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Idioms about fish

Origin of fish

First recorded before 900; (noun) Middle English fis(c)h, fyssh, Old English fisc; cognate with Dutch vis, German Fisch, Old Norse fiskr,Gothic fisks; akin to Latin piscis, Irish iasc; (verb) Middle English fishen, Old English fiscian, cognate with Dutch visschen, German fischen, Old Norse fiska, Gothic fiskôn


fish·less, adjectivefish·like, adjectiveout·fish, verb (used with object)un·fished, adjective


fiche, fish

Other definitions for fish (2 of 2)

[ fish ]
/ fɪʃ /

Hamilton, 1808–93, U.S. statesman: secretary of state 1869–77.
Dictionary.com Unabridged Based on the Random House Unabridged Dictionary, © Random House, Inc. 2023


What else does fish mean?

Fish, appearing especially in the phrase fresh fish, is prison slang for new, first-time inmates, usually considered naive and vulnerable.

Fish, often appearing in the form of fishy or the phrase serving fish, is also slang in drag culture for a very feminine drag queen.

Content warning: this article contains references to sexual and sexist content.

Where does fish come from?

Fish has been recorded as prison slang for new inmates since the 1870s. The term apparently likens new prisoners to fish fresh out of the water. One theory about the slang’s origin claims that inmates were issued uniforms with their inmate numbers stamped with an ink that smelled fishy when wet.

Fish for new inmates shouldn’t be confused with another prison slang term, fishing. This refers to using a string to pass contraband items between cells in a manner similar to casting a fishing line.

Fish is also slang in the drag community. Alluding to popular beliefs about female genitalia, fish, here, refers to a drag queen who closely resembles a woman. Referring to a drag queen as fishy, or saying they are serving fish, is considered complimentary within the drag community, but keep in mind that such a description for women and their bodies is generally extremely offensive.

How is fish used in real life?

Both prisoners and prison staff may use fish to belittle new, first-time inmates. It has appeared in popular media, including the 1994 film The Shawshank Redemption, as well as in a 2005 episode of the TV show Prison Break, which contains the fan favorite line “Welcome to Prisneyland, fish.”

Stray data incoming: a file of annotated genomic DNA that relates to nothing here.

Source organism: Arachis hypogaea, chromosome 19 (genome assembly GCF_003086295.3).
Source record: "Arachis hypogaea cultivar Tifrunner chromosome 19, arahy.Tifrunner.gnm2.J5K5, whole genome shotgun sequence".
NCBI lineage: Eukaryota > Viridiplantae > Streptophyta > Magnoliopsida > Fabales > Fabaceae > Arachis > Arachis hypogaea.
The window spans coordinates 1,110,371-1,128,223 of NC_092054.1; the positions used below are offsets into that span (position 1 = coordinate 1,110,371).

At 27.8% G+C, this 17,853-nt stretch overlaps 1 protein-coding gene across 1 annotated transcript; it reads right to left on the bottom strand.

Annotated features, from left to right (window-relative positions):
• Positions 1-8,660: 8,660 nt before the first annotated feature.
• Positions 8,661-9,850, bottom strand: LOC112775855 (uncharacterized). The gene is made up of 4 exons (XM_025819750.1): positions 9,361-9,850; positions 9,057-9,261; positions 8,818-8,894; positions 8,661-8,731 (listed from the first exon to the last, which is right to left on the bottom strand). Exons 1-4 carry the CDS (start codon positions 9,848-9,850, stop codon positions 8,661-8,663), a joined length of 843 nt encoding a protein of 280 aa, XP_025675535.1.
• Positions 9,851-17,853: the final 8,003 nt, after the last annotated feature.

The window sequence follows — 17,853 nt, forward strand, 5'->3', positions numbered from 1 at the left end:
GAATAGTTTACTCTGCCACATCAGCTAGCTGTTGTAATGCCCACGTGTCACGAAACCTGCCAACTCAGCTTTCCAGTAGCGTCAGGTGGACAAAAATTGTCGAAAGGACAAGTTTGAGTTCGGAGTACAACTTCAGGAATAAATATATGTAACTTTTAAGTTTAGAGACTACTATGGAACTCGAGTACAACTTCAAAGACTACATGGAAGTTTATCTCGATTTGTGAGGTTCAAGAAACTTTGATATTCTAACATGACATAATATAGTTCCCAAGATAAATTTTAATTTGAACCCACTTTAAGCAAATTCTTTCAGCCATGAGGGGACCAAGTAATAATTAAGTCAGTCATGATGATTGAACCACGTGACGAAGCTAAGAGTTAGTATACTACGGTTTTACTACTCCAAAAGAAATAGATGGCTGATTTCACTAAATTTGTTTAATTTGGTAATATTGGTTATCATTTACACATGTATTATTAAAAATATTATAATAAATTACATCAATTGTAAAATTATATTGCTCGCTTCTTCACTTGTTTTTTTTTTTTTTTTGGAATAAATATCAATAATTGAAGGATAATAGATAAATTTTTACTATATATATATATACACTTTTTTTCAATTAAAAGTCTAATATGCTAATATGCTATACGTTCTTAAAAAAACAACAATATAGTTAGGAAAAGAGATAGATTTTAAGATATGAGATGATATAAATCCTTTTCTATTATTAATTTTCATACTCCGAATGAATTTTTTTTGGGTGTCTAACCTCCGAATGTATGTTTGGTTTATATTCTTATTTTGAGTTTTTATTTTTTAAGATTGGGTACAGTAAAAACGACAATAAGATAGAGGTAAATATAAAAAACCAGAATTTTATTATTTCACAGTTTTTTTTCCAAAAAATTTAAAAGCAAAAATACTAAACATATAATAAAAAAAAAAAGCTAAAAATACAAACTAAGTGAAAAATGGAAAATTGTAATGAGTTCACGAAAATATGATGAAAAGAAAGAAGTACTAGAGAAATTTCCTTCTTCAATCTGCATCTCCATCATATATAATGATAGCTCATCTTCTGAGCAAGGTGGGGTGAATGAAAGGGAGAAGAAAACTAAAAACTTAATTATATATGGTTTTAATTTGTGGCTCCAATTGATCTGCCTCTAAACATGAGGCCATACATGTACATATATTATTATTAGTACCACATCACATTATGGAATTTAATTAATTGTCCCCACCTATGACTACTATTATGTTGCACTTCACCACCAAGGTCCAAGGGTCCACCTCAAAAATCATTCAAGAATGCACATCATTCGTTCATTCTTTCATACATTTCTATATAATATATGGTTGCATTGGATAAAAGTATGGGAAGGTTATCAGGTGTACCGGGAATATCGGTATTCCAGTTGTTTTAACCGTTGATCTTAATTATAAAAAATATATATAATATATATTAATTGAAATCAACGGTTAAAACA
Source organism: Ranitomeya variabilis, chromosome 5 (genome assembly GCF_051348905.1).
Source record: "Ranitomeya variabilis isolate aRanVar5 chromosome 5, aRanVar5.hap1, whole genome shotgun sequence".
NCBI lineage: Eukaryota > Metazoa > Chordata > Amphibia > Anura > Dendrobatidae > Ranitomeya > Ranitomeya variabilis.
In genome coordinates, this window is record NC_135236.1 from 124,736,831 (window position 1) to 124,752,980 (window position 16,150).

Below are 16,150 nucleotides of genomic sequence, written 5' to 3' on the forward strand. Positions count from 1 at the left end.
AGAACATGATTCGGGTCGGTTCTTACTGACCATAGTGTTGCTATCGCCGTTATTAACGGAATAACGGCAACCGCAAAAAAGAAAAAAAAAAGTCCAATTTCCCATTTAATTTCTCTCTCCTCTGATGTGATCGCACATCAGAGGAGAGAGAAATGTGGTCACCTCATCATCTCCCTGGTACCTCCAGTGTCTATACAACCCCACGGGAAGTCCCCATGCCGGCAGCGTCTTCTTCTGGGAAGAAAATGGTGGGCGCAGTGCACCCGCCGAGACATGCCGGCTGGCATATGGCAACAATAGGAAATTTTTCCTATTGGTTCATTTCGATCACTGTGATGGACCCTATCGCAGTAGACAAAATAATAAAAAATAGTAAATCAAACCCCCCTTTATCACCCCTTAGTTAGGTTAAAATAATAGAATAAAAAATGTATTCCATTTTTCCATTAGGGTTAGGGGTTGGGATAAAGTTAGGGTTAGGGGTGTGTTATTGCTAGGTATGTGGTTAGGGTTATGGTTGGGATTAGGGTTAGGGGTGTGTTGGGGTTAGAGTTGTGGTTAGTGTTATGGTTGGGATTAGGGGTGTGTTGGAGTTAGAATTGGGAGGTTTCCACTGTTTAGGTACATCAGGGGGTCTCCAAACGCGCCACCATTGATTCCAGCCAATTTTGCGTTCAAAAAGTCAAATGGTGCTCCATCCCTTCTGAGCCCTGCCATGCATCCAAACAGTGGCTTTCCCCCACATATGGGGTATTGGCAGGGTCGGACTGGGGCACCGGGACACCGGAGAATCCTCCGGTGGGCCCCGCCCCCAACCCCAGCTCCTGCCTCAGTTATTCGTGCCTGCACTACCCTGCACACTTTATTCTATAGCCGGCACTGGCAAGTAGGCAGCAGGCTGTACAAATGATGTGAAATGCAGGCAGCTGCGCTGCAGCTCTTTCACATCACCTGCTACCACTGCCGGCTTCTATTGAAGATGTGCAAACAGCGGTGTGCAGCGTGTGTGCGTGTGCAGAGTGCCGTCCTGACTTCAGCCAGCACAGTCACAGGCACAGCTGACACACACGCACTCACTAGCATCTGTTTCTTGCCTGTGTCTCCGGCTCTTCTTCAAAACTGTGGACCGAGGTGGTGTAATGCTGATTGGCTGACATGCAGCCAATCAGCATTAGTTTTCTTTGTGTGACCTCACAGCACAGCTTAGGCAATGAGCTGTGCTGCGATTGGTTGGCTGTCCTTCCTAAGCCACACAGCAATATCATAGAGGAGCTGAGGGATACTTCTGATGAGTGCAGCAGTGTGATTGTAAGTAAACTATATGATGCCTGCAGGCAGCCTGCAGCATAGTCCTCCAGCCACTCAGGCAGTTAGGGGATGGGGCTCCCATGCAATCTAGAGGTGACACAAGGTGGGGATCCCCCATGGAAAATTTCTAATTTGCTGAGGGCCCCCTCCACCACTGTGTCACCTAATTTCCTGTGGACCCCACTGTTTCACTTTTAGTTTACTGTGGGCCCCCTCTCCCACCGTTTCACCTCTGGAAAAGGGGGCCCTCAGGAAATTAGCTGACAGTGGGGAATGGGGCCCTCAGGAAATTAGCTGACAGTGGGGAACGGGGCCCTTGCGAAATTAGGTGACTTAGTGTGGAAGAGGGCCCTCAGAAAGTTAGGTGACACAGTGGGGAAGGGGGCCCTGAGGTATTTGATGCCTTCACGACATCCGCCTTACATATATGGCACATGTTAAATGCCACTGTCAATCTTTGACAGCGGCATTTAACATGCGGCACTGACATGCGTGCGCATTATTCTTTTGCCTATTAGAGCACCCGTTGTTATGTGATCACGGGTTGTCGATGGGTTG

Once again, in drag culture, fish/fishy/serving fish are taken as compliments, but, elsewhere, likening female genitalia to a fish is offensive.

More examples of fish:

“Walking a dog down the streets of LA is like walking the new fish down a crowded row of prison cells in a movie.”
—@shelbyfero, October 2018


This content is not meant to be a formal definition of this term. Rather, it is an informal summary that seeks to provide supplemental information and context important to know or keep in mind about the term’s history, meaning, and usage.

How to use fish in a sentence

British Dictionary definitions for fish (1 of 2)

/ (fɪʃ) /

noun plural fish or fishes
See also fish out

Derived forms of fish

fishable, adjectivefishlike, adjective

Word Origin for fish

Old English fisc; related to Old Norse fiskr, Gothic fiscs, Russian piskar, Latin piscis

British Dictionary definitions for fish (2 of 2)

/ (fɪʃ) /

n acronym for
fluorescence in situ hybridization, a technique for detecting and locating gene mutations and chromosome abnormalities
Collins English Dictionary - Complete & Unabridged 2012 Digital Edition © William Collins Sons & Co. Ltd. 1979, 1986 © HarperCollins Publishers 1998, 2000, 2003, 2005, 2006, 2007, 2009, 2012

Scientific definitions for fish

[ fĭsh ]

Plural fish fishes
Any of numerous cold-blooded vertebrate animals that live in water. Fish have gills for obtaining oxygen, a lateral line for sensing pressure changes in the water, and a vertical tail. Most fish are covered with scales and have limbs in the form of fins. Fish were once classified together as a single group, but are now known to compose numerous evolutionarily distinct classes, including the bony fish, cartilaginous fish, jawless fish, lobe-finned fish, and placoderms.
The American Heritage® Science Dictionary Copyright © 2011. Published by Houghton Mifflin Harcourt Publishing Company. All rights reserved.

Other Idioms and Phrases with fish


The American Heritage® Idioms Dictionary Copyright © 2002, 2001, 1995 by Houghton Mifflin Harcourt Publishing Company. Published by Houghton Mifflin Harcourt Publishing Company.